If you're still wondering, "What are earwigs," you might want to know what threats they pose to your property - and to you. So, what do earwigs eat? Contrary to some myths, earwax isn’t anywhere on the list. 

Decaying Organic Matter

One of the primary components of an earwig's diet is decaying organic matter. These resourceful insects play a valuable role in ecosystems by consuming dead plant material, fallen leaves, and other decomposing organic debris. Their scavenging behavior helps the decomposition process along, contributing to nutrient recycling in the environment.

Plant Material

While earwigs are not typically considered major plant pests, they do feed on various plant materials. They may nibble on soft leaves, flowers, and the petals of certain plants. In gardens and landscapes, earwigs may be found among vegetation, where they opportunistically snack on plant matter.

Insects and Invertebrates

Earwigs are omnivorous and are known to prey on small insects and invertebrates. They exhibit predatory behavior, feeding on aphids, mites, insect eggs, and other small arthropods. This makes them helpful insects in gardens, where they can control certain pest populations.

Fungi and Mold

Earwigs also show a penchant for fungi and mold. They may feed on the mycelium of fungi and consume mold growing on decaying organic matter. This adaptability allows earwigs to utilize a diverse range of food sources in their surroundings.

Pollen and Nectar

Some species of earwigs have been observed feeding on pollen and nectar. While not all earwigs exhibit this behavior, those that do may visit flowers to feed on these sugary substances.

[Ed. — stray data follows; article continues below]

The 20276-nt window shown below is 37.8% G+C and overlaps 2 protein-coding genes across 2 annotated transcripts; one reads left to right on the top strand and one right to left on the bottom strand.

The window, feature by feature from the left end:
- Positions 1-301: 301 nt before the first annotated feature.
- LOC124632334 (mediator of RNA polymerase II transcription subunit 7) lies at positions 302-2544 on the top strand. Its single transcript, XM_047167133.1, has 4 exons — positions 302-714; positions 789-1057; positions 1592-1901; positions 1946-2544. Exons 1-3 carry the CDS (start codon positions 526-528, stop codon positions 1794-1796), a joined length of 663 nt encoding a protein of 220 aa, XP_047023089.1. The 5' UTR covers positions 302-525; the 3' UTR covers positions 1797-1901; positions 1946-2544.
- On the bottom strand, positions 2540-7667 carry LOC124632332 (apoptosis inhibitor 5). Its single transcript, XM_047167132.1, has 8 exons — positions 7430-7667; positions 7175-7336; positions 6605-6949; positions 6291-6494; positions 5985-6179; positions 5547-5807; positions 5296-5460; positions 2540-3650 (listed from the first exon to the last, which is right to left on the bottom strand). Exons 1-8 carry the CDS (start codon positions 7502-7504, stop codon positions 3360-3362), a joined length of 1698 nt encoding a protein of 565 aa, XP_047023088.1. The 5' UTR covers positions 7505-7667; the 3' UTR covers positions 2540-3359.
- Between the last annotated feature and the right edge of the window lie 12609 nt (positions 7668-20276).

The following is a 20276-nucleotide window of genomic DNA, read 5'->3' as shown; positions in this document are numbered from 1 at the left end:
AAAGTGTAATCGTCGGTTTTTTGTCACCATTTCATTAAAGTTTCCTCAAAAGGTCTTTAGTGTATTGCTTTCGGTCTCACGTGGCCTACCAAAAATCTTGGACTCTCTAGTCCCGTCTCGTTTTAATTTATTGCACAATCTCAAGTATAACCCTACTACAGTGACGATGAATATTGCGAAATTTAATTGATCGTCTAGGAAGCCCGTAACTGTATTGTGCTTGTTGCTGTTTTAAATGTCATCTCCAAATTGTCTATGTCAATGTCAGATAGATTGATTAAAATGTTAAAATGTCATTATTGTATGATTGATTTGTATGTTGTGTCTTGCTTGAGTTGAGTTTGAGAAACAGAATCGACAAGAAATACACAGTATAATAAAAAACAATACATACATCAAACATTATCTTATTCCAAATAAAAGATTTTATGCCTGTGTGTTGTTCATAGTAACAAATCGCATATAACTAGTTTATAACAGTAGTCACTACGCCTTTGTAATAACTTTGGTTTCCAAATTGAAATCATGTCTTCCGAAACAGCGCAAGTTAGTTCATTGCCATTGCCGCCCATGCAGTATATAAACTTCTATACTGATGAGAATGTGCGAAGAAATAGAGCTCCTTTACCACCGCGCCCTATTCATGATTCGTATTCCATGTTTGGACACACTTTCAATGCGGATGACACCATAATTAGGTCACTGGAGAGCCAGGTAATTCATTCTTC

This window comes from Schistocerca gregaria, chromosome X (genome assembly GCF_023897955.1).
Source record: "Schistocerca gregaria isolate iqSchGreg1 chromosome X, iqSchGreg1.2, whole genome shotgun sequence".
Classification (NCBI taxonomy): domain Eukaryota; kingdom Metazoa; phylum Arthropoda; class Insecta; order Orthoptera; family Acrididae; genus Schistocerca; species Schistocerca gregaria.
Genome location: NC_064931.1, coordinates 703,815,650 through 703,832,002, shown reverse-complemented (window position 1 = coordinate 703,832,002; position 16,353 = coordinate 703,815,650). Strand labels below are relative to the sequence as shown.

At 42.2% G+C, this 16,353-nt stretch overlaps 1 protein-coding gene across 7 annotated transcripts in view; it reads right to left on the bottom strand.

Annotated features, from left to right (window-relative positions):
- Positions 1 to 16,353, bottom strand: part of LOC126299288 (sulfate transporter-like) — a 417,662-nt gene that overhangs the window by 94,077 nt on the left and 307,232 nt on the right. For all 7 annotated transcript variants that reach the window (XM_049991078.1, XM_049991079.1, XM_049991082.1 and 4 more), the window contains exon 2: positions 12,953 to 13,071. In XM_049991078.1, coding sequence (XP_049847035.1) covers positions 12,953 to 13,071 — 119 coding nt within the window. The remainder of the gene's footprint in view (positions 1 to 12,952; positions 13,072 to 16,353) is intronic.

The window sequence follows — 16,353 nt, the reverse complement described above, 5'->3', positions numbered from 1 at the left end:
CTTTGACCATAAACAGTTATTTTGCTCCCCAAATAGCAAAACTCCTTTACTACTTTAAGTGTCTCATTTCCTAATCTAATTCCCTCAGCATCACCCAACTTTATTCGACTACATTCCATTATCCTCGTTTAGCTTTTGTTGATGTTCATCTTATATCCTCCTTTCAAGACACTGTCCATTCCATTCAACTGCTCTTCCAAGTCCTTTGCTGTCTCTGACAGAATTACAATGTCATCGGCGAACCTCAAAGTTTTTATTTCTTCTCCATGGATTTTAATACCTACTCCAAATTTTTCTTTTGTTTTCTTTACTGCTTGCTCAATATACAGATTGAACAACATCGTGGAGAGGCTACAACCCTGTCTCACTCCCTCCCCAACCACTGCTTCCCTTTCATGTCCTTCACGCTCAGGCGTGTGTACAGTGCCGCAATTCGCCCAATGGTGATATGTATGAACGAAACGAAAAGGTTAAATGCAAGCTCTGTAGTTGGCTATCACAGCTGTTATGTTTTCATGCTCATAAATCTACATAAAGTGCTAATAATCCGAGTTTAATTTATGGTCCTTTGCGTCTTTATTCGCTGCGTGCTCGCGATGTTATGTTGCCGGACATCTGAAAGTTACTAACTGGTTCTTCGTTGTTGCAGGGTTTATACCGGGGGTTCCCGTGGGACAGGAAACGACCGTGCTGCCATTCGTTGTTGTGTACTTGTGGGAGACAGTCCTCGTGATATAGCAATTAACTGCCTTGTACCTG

How to Get Rid of Earwigs

Of course, in answering, "What are earwigs," we need to address how to prevent them from making your home, theirs. If you find yourself dealing with an earwig infestation, fear not—effective elimination strategies can help restore balance to your environment. 

1. Keep it Clean

The first step in managing earwigs is to eliminate potential habitats and food sources. Regularly clean up debris, decaying organic matter, and leaf litter in and around your home. By reducing these, you make your surroundings less appealing to earwigs.

2. Remove Excess Moisture

Earwigs thrive in damp conditions, so addressing moisture issues is crucial. Fix leaky faucets, repair drainage problems, and ensure proper ventilation in basements and crawl spaces.

3. Seal Entry Points

Prevent earwigs from entering your home by sealing cracks, gaps, and entry points. Use caulk to seal gaps around windows, doors, and utility entry points. 

4. Natural Predators

Encourage natural predators like birds, toads, and predatory insects in your garden. These natural enemies feed on earwigs and contribute to pest control. Creating a balanced ecosystem can help keep earwig populations in check.

5. Diatomaceous Earth